Naples: Historic Center

Piazza del Plebiscito in Naples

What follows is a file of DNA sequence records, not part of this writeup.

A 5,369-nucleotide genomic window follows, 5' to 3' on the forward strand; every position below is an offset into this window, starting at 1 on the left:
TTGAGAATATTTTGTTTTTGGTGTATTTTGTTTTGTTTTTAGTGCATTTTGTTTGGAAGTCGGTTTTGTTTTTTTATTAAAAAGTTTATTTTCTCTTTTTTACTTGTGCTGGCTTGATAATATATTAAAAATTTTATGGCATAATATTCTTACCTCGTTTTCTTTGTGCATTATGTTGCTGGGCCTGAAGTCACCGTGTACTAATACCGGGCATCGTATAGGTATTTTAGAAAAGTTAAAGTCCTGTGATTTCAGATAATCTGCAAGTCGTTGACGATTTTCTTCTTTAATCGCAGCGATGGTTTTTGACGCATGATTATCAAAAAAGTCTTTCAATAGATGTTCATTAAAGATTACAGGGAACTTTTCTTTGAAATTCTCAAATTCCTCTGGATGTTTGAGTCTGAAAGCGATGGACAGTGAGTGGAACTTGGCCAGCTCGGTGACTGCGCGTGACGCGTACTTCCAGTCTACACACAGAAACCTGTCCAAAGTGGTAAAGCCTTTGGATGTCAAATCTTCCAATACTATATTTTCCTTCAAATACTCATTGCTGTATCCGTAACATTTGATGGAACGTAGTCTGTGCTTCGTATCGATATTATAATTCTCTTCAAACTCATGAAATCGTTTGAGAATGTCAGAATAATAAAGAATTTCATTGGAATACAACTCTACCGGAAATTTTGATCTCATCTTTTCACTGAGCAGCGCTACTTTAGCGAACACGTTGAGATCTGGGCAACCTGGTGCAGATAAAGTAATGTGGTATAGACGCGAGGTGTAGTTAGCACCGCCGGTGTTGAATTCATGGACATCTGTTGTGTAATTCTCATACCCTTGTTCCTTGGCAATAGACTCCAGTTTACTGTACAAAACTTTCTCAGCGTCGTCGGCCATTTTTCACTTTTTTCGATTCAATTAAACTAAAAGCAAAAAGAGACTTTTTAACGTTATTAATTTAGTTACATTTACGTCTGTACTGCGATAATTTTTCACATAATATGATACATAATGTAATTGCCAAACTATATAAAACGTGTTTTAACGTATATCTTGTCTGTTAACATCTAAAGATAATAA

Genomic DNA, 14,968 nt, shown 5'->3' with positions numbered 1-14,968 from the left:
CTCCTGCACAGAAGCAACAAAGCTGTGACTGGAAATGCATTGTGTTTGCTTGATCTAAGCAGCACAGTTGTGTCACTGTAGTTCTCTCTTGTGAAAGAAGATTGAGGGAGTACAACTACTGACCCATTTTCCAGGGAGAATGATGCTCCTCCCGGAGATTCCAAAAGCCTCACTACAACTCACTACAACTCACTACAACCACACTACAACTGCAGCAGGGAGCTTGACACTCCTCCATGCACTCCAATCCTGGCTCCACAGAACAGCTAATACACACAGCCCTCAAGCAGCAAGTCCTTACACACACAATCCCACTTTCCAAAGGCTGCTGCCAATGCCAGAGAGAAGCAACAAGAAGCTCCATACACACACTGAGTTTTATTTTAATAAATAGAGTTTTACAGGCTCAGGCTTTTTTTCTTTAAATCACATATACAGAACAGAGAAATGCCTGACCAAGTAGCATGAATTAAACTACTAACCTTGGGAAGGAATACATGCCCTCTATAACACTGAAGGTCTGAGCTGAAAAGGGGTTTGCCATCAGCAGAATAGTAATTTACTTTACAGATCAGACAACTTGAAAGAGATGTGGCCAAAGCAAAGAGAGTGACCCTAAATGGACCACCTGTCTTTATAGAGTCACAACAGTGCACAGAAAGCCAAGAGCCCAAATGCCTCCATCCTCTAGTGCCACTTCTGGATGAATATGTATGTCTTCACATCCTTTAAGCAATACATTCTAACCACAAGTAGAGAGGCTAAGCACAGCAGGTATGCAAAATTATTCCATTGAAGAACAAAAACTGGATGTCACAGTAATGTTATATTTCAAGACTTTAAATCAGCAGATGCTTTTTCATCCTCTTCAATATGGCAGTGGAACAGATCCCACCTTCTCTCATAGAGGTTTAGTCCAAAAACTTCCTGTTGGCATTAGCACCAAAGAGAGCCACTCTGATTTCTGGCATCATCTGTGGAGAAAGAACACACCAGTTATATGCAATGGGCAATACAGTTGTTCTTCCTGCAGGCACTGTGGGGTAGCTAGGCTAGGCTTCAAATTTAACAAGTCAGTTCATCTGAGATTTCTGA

The historic center of Naples, actually Europe's largest, is a trove of treasures bearing diverse styles and filling up every centimeter on its long timeline of human history, beginning with the city’s foundation as the Greek colony Parthenope in the 8th Century B.C.E. Above all, the number of remnants harking back to the Roman age is overwhelming, and one of the best places to find them is in the city’s museums and in the archaeological sites located in the San Lorenzo Maggiore zone. After the fall of the Roman Empire, powerful churches sprung up all over the city, many in the rione Sanità – for instance the 4th Century Basilica di San Gennaro. Then, the Swabian-Norman epoch endowed Bella Napoli with everyone’s favorite structure, the majestic Castel dell’Ovo, romantically placed before a breathtaking view of the gulf. The House of Anjou, rather, bequeathed several works in the Gothic-Provencal, specifically the Cathedral, the Churches of San Lorenzo Maggiore, San Domenico Maggiore and Santa Chiara (with its spectacular Chiostro delle Clarisse), the Castel Nuovo or “Maschio Angioino,” the Castel Capuano (fortress and noble residence), Castel Sant’Elmo, St. Martin’s Charterhouse and the Palace of the Prince of Taranto. Among the conquerors were the Aragonese, who contributed defensive strongholds and the Royal Palace (Palazzo Reale, 1600) that decorates Piazza del Plebiscito, along with the Basilica di San Francesco di Paola. Finally, during the era when Naples was regarded as the third European capital city after London and Paris (1730-1750), up went the architectonic monuments to high culture: the Bourbon Hospice for the Poor, the Teatro San Carlo and the Royal Palace of Capodimonte, which now accommodates the homonymous National Museum housing invaluable works of art from Titian, Raphael, Correggio, Parmigianino, Caravaggio, Simone Martini and so many others that produced contemporary, sculptural and even gold works from the 1500s.

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